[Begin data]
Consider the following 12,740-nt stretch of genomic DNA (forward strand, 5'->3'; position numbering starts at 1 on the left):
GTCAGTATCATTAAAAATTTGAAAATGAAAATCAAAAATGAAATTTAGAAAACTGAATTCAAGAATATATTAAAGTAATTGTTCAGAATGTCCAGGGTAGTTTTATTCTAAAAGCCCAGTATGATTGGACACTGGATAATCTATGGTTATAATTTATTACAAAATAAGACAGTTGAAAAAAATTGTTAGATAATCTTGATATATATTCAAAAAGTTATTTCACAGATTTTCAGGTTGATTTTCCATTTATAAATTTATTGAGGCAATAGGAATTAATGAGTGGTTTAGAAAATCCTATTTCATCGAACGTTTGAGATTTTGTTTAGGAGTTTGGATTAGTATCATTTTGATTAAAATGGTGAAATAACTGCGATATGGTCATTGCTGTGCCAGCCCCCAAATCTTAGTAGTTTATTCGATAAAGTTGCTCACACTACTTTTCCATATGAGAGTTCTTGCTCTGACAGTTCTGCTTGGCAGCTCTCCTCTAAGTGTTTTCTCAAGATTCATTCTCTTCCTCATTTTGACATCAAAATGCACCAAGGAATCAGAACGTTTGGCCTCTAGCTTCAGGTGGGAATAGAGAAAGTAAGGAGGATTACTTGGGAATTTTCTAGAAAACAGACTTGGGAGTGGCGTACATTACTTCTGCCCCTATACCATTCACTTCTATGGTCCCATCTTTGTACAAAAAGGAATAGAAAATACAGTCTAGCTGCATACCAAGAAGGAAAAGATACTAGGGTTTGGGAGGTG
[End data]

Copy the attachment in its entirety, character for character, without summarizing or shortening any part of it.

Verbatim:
Consider the following 12,740-nt stretch of genomic DNA (forward strand, 5'->3'; position numbering starts at 1 on the left):
GTCAGTATCATTAAAAATTTGAAAATGAAAATCAAAAATGAAATTTAGAAAACTGAATTCAAGAATATATTAAAGTAATTGTTCAGAATGTCCAGGGTAGTTTTATTCTAAAAGCCCAGTATGATTGGACACTGGATAATCTATGGTTATAATTTATTACAAAATAAGACAGTTGAAAAAAATTGTTAGATAATCTTGATATATATTCAAAAAGTTATTTCACAGATTTTCAGGTTGATTTTCCATTTATAAATTTATTGAGGCAATAGGAATTAATGAGTGGTTTAGAAAATCCTATTTCATCGAACGTTTGAGATTTTGTTTAGGAGTTTGGATTAGTATCATTTTGATTAAAATGGTGAAATAACTGCGATATGGTCATTGCTGTGCCAGCCCCCAAATCTTAGTAGTTTATTCGATAAAGTTGCTCACACTACTTTTCCATATGAGAGTTCTTGCTCTGACAGTTCTGCTTGGCAGCTCTCCTCTAAGTGTTTTCTCAAGATTCATTCTCTTCCTCATTTTGACATCAAAATGCACCAAGGAATCAGAACGTTTGGCCTCTAGCTTCAGGTGGGAATAGAGAAAGTAAGGAGGATTACTTGGGAATTTTCTAGAAAACAGACTTGGGAGTGGCGTACATTACTTCTGCCCCTATACCATTCACTTCTATGGTCCCATCTTTGTACAAAAAGGAATAGAAAATACAGTCTAGCTGCATACCAAGAAGGAAAAGATACTAGGGTTTGGGAGGTG